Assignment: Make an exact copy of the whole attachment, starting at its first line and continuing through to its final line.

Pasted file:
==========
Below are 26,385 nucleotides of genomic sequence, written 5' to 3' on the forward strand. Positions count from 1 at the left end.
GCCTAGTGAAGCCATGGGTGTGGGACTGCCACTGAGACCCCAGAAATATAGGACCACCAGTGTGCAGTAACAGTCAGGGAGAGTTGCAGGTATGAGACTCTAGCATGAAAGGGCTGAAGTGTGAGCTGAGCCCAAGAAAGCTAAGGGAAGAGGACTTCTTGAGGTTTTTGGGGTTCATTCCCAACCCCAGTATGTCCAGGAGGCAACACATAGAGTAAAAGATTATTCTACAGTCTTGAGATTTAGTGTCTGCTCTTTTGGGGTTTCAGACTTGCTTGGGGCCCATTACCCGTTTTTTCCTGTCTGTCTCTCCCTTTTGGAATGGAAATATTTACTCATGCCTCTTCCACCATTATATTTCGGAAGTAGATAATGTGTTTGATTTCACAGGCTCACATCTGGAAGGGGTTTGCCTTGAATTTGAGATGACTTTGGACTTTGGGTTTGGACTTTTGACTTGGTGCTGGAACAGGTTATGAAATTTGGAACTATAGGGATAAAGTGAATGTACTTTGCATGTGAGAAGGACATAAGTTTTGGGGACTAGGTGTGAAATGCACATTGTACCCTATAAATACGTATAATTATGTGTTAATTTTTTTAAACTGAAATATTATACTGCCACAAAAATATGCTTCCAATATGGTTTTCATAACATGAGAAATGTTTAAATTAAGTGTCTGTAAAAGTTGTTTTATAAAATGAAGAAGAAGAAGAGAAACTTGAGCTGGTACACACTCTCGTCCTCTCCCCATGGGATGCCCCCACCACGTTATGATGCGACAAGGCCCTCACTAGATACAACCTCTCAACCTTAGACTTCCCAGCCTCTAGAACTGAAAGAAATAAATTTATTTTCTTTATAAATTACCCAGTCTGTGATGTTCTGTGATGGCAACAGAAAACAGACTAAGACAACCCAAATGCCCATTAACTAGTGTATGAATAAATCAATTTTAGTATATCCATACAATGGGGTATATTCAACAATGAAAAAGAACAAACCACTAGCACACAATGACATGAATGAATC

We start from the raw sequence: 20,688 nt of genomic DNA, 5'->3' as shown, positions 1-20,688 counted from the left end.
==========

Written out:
Below are 26,385 nucleotides of genomic sequence, written 5' to 3' on the forward strand. Positions count from 1 at the left end.
GCCTAGTGAAGCCATGGGTGTGGGACTGCCACTGAGACCCCAGAAATATAGGACCACCAGTGTGCAGTAACAGTCAGGGAGAGTTGCAGGTATGAGACTCTAGCATGAAAGGGCTGAAGTGTGAGCTGAGCCCAAGAAAGCTAAGGGAAGAGGACTTCTTGAGGTTTTTGGGGTTCATTCCCAACCCCAGTATGTCCAGGAGGCAACACATAGAGTAAAAGATTATTCTACAGTCTTGAGATTTAGTGTCTGCTCTTTTGGGGTTTCAGACTTGCTTGGGGCCCATTACCCGTTTTTTCCTGTCTGTCTCTCCCTTTTGGAATGGAAATATTTACTCATGCCTCTTCCACCATTATATTTCGGAAGTAGATAATGTGTTTGATTTCACAGGCTCACATCTGGAAGGGGTTTGCCTTGAATTTGAGATGACTTTGGACTTTGGGTTTGGACTTTTGACTTGGTGCTGGAACAGGTTATGAAATTTGGAACTATAGGGATAAAGTGAATGTACTTTGCATGTGAGAAGGACATAAGTTTTGGGGACTAGGTGTGAAATGCACATTGTACCCTATAAATACGTATAATTATGTGTTAATTTTTTTAAACTGAAATATTATACTGCCACAAAAATATGCTTCCAATATGGTTTTCATAACATGAGAAATGTTTAAATTAAGTGTCTGTAAAAGTTGTTTTATAAAATGAAGAAGAAGAAGAGAAACTTGAGCTGGTACACACTCTCGTCCTCTCCCCATGGGATGCCCCCACCACGTTATGATGCGACAAGGCCCTCACTAGATACAACCTCTCAACCTTAGACTTCCCAGCCTCTAGAACTGAAAGAAATAAATTTATTTTCTTTATAAATTACCCAGTCTGTGATGTTCTGTGATGGCAACAGAAAACAGACTAAGACAACCCAAATGCCCATTAACTAGTGTATGAATAAATCAATTTTAGTATATCCATACAATGGGGTATATTCAACAATGAAAAAGAACAAACCACTAGCACACAATGACATGAATGAATC

We start from the raw sequence: 20,688 nt of genomic DNA, 5'->3' as shown, positions 1-20,688 counted from the left end.